The group formed around the general’s grave site and Roy Barley began the tribute by saying they were gathered by a simple headstone to honor an important man. Barley told of Downing’s service in Vietnam where he received the purple heart with three oak leaf clusters and how he had been the commanding officer of the 75th Ranger Regiment at Fort Benning, the commanding general of the Joint Special Operations Command at Fort Bragg and the commander in chief of the U.S. Special Operations Command, McDill AFB, Florida. Barley finished with a quote from Kipling saying that Downing “walked among kings but maintained the common touch.”
   Brent Gulick then continued the ceremony by telling the group how much Clancy Matsuda had wanted to be with them at West Point to help honor his friend. Brent pointed out that they were standing among heroes, many who had paid what JFK called, “the cost of freedom.” Brent then read remarks that Clancy had prepared to be delivered at the grave of Wayne Downing. He told of an email that Clancy had received in 2007 from the general that began with “I still have a scar on my wrist reminding me of the importance of security.”
   Clancy then provided the “backgound story” to Wayne’s comment by writing, “We were initially platoon leaders in the same company of the 503d Airborne Battle Group in Okinawa. In March 1963, the Battle Group was activated into the 173d Airborne Brigade. Wayne was then assigned as a platoon leader in Co B of the 1st Bn. I was assigned as the recon platoon leader of that battalion. During one of our combat airborne exercises, my platoon was the aggressors against the battalion. Wayne and I had the usual platoon leaders “competitive bantering” before the exercise. I told him I was going to infiltrate into his CP one night. His rebuttal: “No way!”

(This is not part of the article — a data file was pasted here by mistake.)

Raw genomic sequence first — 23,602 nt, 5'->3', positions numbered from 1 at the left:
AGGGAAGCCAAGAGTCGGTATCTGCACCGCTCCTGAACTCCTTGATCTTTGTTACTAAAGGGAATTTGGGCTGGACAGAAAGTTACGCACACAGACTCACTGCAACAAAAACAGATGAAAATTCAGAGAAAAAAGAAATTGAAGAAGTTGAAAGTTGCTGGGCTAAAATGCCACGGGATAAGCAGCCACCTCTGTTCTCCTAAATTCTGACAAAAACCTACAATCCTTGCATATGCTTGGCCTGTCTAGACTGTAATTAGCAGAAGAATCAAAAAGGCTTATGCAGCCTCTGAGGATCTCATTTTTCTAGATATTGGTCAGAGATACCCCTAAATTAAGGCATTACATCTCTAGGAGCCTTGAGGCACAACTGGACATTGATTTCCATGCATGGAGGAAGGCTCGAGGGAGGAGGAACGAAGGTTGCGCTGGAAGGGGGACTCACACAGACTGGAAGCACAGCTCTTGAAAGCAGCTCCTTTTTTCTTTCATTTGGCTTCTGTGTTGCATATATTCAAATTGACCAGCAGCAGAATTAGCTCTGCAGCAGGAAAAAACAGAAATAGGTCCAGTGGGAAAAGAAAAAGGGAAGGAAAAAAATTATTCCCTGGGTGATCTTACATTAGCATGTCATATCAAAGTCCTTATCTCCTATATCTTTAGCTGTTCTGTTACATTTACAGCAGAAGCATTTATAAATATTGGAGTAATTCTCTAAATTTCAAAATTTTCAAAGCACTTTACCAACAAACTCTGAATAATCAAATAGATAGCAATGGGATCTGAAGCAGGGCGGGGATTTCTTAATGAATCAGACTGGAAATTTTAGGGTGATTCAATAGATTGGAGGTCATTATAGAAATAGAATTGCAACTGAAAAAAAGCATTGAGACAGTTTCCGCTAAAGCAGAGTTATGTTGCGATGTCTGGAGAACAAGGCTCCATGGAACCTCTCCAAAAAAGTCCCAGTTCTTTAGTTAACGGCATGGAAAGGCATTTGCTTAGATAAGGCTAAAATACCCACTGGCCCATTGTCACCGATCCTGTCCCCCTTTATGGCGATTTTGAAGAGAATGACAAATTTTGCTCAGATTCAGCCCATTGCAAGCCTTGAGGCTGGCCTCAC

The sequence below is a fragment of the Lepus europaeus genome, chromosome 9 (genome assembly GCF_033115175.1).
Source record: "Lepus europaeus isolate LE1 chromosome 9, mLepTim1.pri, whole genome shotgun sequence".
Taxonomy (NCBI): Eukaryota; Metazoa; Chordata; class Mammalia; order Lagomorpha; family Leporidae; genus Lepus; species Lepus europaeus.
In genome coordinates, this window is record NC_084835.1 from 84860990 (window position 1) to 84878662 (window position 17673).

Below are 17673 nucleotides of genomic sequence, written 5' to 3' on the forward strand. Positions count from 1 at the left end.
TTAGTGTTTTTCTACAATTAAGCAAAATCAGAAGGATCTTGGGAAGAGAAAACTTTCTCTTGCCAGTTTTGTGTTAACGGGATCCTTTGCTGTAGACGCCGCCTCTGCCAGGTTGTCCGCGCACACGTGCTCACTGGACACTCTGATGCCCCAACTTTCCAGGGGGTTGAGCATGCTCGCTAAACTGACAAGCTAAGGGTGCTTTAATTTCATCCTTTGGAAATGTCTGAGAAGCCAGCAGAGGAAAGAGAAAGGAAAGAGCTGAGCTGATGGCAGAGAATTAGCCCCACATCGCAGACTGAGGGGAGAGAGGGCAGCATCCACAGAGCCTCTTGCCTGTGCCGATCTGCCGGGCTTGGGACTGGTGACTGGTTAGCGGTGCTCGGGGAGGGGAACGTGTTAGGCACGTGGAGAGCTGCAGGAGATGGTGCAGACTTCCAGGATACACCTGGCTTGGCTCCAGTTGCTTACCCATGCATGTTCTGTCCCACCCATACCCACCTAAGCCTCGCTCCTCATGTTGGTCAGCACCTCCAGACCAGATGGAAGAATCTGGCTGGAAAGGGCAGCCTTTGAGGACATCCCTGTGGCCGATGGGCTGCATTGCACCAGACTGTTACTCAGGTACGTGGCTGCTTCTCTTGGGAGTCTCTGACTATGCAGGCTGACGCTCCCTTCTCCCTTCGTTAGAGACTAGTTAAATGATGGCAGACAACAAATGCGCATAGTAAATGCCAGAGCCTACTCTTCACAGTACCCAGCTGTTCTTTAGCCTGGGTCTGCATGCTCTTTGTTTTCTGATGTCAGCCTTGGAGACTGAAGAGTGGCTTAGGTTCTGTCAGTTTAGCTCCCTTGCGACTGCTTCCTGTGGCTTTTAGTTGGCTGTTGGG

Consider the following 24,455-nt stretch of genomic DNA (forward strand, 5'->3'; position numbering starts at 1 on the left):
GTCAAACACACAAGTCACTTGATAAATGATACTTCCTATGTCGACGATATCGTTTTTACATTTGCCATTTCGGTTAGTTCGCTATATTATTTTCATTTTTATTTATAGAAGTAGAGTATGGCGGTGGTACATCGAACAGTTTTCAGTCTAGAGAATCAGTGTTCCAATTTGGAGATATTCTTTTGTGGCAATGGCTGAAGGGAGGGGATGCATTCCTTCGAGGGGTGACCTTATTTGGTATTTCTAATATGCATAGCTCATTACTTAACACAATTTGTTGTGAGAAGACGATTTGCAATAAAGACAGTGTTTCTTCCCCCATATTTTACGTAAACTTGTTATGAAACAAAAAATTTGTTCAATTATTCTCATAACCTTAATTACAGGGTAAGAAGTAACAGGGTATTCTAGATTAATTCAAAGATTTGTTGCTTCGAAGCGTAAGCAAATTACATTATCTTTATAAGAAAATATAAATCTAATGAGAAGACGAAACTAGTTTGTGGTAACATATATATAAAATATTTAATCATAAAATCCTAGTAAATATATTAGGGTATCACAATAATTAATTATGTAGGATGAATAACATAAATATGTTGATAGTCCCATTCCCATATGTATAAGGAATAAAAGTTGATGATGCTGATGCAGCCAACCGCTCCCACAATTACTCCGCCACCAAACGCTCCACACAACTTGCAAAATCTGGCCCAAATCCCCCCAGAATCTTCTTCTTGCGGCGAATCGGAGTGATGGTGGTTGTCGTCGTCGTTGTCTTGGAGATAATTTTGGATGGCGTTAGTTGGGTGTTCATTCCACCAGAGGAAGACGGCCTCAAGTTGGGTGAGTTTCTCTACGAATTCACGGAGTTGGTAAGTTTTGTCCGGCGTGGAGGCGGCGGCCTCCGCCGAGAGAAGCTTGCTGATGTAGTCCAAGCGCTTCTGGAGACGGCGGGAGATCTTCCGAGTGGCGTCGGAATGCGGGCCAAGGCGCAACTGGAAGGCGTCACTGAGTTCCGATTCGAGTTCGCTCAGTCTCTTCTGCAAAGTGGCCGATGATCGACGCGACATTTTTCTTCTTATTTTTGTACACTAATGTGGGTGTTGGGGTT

“I got into his CP and tent on the last night of the exercise. He was sound asleep. I straddled him. I had a knife in my hand and told him to wake up and ‘play the game – he was dead.’ Wayne came out of his sleeping bag like a wounded tiger. We wrestled. In the process he received a deep cut on his wrist. He needed stitches. He was put in his commander’s jeep to go to the emergency room. There was no medivac chopper or ambulance. We were in the mountains. The hospital was a long distance away. It was a very long night for him. But he reminded me in our exchange of emails in 2007 that he was back with his platoon to lead them in the final assault at dawn. Wayne was a proud warrior.